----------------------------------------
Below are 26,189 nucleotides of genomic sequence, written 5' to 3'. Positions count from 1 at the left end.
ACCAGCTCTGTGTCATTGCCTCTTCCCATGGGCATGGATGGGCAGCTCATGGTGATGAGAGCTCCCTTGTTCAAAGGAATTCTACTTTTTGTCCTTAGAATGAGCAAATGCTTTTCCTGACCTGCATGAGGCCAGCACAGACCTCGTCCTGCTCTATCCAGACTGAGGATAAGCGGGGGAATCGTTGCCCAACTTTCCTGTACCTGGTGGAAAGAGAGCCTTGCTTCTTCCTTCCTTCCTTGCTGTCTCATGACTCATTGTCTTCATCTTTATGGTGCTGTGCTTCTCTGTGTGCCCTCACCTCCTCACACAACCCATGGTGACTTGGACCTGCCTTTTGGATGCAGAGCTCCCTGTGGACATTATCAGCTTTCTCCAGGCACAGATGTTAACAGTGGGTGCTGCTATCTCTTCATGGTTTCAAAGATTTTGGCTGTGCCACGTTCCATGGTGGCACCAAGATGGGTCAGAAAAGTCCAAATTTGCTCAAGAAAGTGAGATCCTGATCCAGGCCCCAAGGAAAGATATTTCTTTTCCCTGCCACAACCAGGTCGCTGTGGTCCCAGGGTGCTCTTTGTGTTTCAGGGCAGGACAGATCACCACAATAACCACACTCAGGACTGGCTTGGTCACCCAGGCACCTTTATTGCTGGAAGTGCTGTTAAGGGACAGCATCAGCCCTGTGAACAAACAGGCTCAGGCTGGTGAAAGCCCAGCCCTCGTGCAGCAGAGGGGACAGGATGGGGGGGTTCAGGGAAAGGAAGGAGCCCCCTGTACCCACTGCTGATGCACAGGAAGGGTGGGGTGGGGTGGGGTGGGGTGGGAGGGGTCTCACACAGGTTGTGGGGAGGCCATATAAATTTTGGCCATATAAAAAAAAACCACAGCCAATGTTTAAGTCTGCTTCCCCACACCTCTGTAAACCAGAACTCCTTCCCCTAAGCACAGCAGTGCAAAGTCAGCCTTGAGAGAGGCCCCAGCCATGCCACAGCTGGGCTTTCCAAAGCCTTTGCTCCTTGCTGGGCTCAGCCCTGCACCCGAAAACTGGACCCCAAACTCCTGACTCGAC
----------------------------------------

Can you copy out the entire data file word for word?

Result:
Below are 26,189 nucleotides of genomic sequence, written 5' to 3'. Positions count from 1 at the left end.
ACCAGCTCTGTGTCATTGCCTCTTCCCATGGGCATGGATGGGCAGCTCATGGTGATGAGAGCTCCCTTGTTCAAAGGAATTCTACTTTTTGTCCTTAGAATGAGCAAATGCTTTTCCTGACCTGCATGAGGCCAGCACAGACCTCGTCCTGCTCTATCCAGACTGAGGATAAGCGGGGGAATCGTTGCCCAACTTTCCTGTACCTGGTGGAAAGAGAGCCTTGCTTCTTCCTTCCTTCCTTGCTGTCTCATGACTCATTGTCTTCATCTTTATGGTGCTGTGCTTCTCTGTGTGCCCTCACCTCCTCACACAACCCATGGTGACTTGGACCTGCCTTTTGGATGCAGAGCTCCCTGTGGACATTATCAGCTTTCTCCAGGCACAGATGTTAACAGTGGGTGCTGCTATCTCTTCATGGTTTCAAAGATTTTGGCTGTGCCACGTTCCATGGTGGCACCAAGATGGGTCAGAAAAGTCCAAATTTGCTCAAGAAAGTGAGATCCTGATCCAGGCCCCAAGGAAAGATATTTCTTTTCCCTGCCACAACCAGGTCGCTGTGGTCCCAGGGTGCTCTTTGTGTTTCAGGGCAGGACAGATCACCACAATAACCACACTCAGGACTGGCTTGGTCACCCAGGCACCTTTATTGCTGGAAGTGCTGTTAAGGGACAGCATCAGCCCTGTGAACAAACAGGCTCAGGCTGGTGAAAGCCCAGCCCTCGTGCAGCAGAGGGGACAGGATGGGGGGGTTCAGGGAAAGGAAGGAGCCCCCTGTACCCACTGCTGATGCACAGGAAGGGTGGGGTGGGGTGGGGTGGGGTGGGAGGGGTCTCACACAGGTTGTGGGGAGGCCATATAAATTTTGGCCATATAAAAAAAAACCACAGCCAATGTTTAAGTCTGCTTCCCCACACCTCTGTAAACCAGAACTCCTTCCCCTAAGCACAGCAGTGCAAAGTCAGCCTTGAGAGAGGCCCCAGCCATGCCACAGCTGGGCTTTCCAAAGCCTTTGCTCCTTGCTGGGCTCAGCCCTGCACCCGAAAACTGGACCCCAAACTCCTGACTCGAC